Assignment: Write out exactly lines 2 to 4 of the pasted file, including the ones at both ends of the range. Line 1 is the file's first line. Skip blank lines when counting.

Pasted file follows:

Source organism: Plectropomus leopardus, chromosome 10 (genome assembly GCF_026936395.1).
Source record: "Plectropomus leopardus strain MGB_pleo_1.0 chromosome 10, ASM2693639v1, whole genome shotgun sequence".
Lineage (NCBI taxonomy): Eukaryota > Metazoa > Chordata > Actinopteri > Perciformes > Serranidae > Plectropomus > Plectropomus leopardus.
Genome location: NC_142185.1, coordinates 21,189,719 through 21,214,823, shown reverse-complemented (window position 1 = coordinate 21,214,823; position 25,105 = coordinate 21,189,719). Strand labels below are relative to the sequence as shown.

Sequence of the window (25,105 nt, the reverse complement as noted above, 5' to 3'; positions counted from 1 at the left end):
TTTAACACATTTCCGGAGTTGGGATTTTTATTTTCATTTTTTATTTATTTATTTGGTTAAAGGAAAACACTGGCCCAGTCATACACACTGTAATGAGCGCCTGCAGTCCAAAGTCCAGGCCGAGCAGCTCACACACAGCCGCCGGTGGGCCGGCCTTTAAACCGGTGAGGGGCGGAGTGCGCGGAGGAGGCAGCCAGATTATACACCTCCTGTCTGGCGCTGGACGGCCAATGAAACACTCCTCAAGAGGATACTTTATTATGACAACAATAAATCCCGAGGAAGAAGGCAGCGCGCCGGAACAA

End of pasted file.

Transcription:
Source record: "Plectropomus leopardus strain MGB_pleo_1.0 chromosome 10, ASM2693639v1, whole genome shotgun sequence".
Lineage (NCBI taxonomy): Eukaryota > Metazoa > Chordata > Actinopteri > Perciformes > Serranidae > Plectropomus > Plectropomus leopardus.
Genome location: NC_142185.1, coordinates 21,189,719 through 21,214,823, shown reverse-complemented (window position 1 = coordinate 21,214,823; position 25,105 = coordinate 21,189,719). Strand labels below are relative to the sequence as shown.